# Financial Samurai - Forums

## General Investing => Stocks And Index Funds => Topic started by: free forex on October 24, 2020, 02:47:19 PM

Title: What is the required rate of return - RRR?
Post by: free forex on October 24, 2020, 02:47:19 PM
What is the required rate of return - RRR?
The required rate of return is the minimum return that an investor would accept to own a company's shares, as compensation for a certain level of risk associated with holding the share. The legal support rate is also used in corporate finance to analyze the profitability of potential investment projects.
The required rate of return is also known as the obstacle rate, which like RRR, denotes the appropriate compensation needed for the current level of risk. More risky projects usually have higher obstacle or repeat request rates than less risky ones.
The formula and calculation of RRR
There are two methods of calculating the required rate of return. If an investor is considering buying equity shares in a dividend-paying company, the dividend-discount model is ideal. The dividend discount model is also known as the Gordon Growth Model.
Dividend Distribution Model - Discount to Equity Ratio for dividend stock is calculated by using the current share price, dividend payout per share, and projected earnings growth rate. The formula is as follows:
RRR = \ frac {\ text {expected dividend payment}} {\ text {participation rate}} + \ text {expected earnings growth rate} RRR =
Share price
Expected dividends
+ Projected profit growth rate
Calculate RRR using the profit discount model.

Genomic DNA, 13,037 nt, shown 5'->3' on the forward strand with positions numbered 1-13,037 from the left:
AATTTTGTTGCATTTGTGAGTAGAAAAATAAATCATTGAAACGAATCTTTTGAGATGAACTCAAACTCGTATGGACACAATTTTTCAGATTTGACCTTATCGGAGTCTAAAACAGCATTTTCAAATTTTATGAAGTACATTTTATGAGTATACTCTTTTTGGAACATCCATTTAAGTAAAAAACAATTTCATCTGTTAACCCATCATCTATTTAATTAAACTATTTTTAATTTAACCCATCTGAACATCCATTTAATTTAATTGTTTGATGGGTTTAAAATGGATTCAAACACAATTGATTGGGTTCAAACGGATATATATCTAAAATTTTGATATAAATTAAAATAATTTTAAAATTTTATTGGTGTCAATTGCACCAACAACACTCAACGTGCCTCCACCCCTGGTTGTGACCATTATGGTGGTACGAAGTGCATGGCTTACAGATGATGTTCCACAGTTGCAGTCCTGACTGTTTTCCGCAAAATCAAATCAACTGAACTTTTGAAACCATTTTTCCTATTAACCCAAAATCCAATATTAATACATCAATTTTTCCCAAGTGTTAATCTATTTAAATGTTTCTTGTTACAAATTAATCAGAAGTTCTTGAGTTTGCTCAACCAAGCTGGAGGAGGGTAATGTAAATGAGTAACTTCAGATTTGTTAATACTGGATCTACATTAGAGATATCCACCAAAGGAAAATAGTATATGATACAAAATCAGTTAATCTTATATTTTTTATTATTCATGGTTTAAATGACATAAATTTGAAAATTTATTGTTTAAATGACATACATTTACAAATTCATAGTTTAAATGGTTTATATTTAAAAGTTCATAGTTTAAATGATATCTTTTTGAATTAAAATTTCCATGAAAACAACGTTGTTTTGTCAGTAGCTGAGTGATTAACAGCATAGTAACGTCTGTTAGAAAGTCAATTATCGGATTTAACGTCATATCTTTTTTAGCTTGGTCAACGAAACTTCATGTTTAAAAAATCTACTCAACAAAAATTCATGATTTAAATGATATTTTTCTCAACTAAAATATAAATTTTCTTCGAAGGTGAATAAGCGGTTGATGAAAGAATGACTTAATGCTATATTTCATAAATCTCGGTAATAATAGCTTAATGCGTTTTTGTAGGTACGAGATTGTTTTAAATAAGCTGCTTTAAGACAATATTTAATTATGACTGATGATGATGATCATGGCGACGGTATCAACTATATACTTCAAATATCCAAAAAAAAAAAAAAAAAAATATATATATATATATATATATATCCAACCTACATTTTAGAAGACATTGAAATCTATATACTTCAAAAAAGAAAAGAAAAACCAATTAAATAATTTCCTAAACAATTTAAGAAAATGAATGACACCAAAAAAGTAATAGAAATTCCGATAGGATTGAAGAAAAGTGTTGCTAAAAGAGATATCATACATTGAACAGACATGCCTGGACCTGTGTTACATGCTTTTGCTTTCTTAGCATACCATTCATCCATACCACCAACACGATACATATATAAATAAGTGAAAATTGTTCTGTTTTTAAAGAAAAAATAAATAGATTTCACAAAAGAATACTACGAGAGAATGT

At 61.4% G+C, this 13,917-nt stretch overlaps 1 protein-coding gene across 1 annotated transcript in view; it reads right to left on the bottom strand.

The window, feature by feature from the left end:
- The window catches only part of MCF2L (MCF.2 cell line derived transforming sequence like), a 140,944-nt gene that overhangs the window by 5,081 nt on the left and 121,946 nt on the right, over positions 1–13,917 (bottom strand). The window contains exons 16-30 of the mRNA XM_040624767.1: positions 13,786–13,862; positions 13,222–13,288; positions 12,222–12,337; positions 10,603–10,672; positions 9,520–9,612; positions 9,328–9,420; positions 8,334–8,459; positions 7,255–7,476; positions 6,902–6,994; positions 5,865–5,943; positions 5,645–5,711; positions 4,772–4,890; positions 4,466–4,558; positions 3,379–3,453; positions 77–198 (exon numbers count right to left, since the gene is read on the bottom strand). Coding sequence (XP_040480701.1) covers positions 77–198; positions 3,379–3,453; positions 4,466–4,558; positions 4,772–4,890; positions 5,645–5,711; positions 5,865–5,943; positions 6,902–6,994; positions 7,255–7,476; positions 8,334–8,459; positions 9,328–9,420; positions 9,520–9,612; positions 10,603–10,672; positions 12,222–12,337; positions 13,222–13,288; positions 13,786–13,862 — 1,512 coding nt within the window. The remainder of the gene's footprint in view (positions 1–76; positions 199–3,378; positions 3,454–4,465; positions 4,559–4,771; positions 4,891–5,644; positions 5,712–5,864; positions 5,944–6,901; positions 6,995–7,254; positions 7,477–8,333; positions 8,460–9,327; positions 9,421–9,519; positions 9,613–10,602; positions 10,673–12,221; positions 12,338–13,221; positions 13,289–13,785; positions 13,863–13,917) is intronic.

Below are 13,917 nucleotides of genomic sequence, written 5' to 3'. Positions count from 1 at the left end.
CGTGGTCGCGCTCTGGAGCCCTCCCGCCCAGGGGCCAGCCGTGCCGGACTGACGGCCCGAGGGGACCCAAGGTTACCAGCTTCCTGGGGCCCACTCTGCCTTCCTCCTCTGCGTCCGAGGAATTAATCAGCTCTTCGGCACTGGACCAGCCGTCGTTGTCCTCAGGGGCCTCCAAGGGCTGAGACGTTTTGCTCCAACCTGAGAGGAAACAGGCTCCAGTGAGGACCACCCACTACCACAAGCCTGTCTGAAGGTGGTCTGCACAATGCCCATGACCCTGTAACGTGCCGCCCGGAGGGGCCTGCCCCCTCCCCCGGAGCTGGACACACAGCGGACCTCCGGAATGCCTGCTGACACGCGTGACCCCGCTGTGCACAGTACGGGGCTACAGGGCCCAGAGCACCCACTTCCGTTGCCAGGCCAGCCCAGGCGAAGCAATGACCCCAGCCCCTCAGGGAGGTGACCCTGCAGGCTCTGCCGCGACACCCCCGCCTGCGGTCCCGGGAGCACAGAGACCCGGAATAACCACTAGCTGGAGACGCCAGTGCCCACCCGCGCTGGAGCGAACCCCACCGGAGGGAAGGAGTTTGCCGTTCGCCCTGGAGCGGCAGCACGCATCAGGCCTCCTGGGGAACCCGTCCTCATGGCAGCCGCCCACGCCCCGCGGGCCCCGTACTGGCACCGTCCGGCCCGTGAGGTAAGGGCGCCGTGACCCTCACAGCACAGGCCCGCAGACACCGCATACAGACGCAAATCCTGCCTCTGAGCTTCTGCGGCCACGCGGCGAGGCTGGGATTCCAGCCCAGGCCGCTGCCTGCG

Take the expected dividend payment and divide it by the current share price.
Add the result to the expected profit growth rate.
How to calculate the required rate of return
Another way to calculate RRR is to use the Capital Asset Pricing Model (CAPM), which investors typically use for stocks that do not pay dividends.
The CAPM model is used to calculate RRR the beta version of the original. Beta is the risk factor of holding. In other words, beta attempts to measure the risk of a stock or investment over time. Shares with a beta greater than 1 are considered riskier than the market as a whole (represented by the S&P 500), while stocks with a beta greater than 1 are considered less risky than the overall market.

The formula also uses the risk-free rate of return, which is usually the yield on short-term US Treasury notes. The final variable is the market rate of return, which is usually the annual return on the S&P 500. The RRR formula using the CAPM model is as follows:

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Calculate RRR using CAPM